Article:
Review By Rosie Niven
What do you do when the livelihood of your town is at stake, about to be decimated by big developers with no regard for the people that reside there? You put on a panto of course. That’s what the residents of Boomkak decide, a tiny town with little to its name besides the old tomato sauce factory that’s gathering dust, taking on a developer that values money over the lives of the people by creating a show that will hopefully save their town from becoming another highway or coal mine.
Written and Directed by Virginia Gay with co-Director Richard Carroll, The Boomkak Panto is a cacophony of laughter, music, and celebration of the human spirit. This play within a play, or panto within a play, invites the audience into the chaos with ease. Audience members energetically boo the villain, cast spells on the characters, and even sing along to a rendition of The Angels’ “Am I Ever Gonna See Your Face Again”, screaming “no way, get fucked, fuck off” at the top of their lungs with glee. There is no shortage of joyous participation from those in the Belvoir audience on opening night. The fantastical and chaotic plot often fails to make sense, but as Virginia Gay’s character Alison states, it is entirely in the spirit of the panto. Characters monologue endlessly, spray the audience with water guns, and break the fourth wall, embracing classic pantomime traditions while intertwining elements of modern theatre.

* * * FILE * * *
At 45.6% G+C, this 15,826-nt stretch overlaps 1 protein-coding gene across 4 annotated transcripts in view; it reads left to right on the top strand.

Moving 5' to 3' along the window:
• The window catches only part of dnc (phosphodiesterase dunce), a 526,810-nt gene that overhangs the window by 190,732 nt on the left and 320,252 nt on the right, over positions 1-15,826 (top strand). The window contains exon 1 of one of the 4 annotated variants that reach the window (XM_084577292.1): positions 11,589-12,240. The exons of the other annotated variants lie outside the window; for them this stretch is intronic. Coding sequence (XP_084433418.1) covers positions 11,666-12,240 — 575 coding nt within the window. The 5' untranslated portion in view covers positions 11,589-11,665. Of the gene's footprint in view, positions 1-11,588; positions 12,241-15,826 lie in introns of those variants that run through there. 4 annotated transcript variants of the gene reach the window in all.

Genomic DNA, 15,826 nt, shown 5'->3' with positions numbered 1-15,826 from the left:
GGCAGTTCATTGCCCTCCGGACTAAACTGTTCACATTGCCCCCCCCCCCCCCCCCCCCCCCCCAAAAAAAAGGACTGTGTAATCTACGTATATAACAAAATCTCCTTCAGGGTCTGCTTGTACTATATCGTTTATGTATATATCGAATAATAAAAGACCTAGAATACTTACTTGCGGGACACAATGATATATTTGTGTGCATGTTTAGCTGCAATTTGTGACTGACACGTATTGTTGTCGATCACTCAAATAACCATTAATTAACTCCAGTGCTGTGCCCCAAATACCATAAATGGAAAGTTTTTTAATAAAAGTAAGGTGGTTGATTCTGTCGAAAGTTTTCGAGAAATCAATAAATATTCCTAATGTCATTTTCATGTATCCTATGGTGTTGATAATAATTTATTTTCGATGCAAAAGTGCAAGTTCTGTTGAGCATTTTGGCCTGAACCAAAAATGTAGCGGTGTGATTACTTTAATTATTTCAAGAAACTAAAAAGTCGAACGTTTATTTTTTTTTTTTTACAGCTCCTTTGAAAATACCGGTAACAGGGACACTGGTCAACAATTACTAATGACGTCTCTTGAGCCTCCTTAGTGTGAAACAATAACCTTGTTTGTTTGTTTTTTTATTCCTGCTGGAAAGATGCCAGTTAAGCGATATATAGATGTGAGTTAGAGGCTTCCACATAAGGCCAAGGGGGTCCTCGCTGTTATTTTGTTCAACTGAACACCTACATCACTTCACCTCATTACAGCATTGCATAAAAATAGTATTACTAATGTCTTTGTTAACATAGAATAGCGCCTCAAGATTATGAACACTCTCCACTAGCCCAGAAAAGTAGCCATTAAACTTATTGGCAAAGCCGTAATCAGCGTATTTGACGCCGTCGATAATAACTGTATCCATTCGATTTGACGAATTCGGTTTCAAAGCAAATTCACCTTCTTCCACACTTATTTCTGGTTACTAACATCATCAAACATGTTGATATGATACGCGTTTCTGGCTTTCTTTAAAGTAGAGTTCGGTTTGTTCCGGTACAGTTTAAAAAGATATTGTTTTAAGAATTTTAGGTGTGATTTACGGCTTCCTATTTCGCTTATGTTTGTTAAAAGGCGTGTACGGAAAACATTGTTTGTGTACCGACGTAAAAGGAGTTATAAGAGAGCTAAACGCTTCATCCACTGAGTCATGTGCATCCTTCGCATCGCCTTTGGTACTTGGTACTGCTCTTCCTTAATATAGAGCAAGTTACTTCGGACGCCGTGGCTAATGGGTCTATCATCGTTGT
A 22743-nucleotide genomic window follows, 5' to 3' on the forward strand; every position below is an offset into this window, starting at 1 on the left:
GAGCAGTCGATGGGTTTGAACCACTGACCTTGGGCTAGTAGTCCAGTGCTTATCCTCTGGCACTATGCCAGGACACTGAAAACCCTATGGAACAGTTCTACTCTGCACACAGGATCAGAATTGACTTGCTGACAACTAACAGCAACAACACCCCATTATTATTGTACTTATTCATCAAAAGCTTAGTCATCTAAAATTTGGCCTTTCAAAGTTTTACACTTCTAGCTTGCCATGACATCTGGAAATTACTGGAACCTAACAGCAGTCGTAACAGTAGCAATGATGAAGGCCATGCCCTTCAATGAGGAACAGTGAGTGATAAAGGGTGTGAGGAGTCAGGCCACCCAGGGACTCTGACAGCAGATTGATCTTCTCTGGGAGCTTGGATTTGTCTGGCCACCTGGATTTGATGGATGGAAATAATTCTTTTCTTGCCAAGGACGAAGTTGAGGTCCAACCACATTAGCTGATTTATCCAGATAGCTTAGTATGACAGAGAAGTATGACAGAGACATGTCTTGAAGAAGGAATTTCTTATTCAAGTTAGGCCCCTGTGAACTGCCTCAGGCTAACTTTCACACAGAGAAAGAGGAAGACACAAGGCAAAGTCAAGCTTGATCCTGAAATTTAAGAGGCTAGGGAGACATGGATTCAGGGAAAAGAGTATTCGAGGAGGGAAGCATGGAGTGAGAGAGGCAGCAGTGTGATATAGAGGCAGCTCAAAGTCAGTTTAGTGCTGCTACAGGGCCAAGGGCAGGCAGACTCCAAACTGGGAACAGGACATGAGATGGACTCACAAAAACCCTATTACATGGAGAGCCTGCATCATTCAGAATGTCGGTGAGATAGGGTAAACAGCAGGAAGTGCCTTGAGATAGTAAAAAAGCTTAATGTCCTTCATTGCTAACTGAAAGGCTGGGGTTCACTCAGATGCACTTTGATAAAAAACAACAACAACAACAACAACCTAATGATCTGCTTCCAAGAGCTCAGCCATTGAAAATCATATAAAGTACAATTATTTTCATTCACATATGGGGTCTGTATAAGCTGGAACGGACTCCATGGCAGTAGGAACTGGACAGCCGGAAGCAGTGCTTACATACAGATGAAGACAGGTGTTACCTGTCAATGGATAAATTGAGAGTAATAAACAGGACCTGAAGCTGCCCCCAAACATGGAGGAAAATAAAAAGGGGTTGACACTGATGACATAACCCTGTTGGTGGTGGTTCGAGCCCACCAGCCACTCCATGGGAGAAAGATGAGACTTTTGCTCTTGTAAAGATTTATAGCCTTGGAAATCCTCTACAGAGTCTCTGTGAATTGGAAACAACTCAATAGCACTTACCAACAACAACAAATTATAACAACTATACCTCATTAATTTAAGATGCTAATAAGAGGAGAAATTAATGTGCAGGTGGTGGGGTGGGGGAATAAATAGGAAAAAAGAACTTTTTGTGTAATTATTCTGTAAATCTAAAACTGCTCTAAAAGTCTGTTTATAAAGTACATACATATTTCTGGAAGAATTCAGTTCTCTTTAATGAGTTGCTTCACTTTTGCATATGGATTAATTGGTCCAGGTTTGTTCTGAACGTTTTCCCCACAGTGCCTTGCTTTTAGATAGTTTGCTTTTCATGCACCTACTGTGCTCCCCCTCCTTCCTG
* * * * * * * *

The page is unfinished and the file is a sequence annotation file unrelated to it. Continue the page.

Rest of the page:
Gay and Carroll have assembled a talented ensemble for this massive undertaking, joining Deborah Galanos, Rob Johnson, Billy McPherson, Mary Soudi, Zoe Terakes, Toby Truslove, and Gay herself to bring to life the resilient residents of Boomkak, accompanied by the musical talents of Hamed Sadeghi. The characters in Boomkak represent a new Australia, one filled with queer love, cultural appreciation, and acceptance of difference. While each character has their flaws, their strength of spirit is charismatic and has you rooting for the tiny town to triumph over evil. Although each actor’s experience with the panto style varied, the Directing team highlighted the strengths of each performer, including scenes and moments that showcased their respective abilities. Moments of stillness and genuine human connection gave the audience reprise from the chaos befalling on the residents of Boomkak and allowed these caricatures to elicit empathy and joy.
Despite its joyous celebrations and enthusiastic audience participation, The Boomkak Panto falters in two areas. At two-and-a-half hours long, moments of the show lull and feel unnecessary or indulgent, drawing out scenes past their point of engagement. Some of the jokes too feel as if they were written solely for the audience filled with members of the theatre industry that were there on opening night - quips about the actors past performances, or the endless glass sets that seem to have overtaken recent shows, while resonating with the opening night audience, may alienate regular theatre goers when they’re unable to understand a number of jokes.
The Boomkak Panto is a vibrant celebration of our long-awaited return to the theatre, bringing silliness and laughter in a time where it is still very much needed. While the show’s length compromised its strength, the resilience of humanity seen throughout the show felt poignant, and left the audience dancing out of the theatre after months of disconnection from the arts. If we’ve learned anything from this show, it is to take a little strength from this tiny town, and that no matter our size, we can still put up a fight. Long live Boomkak!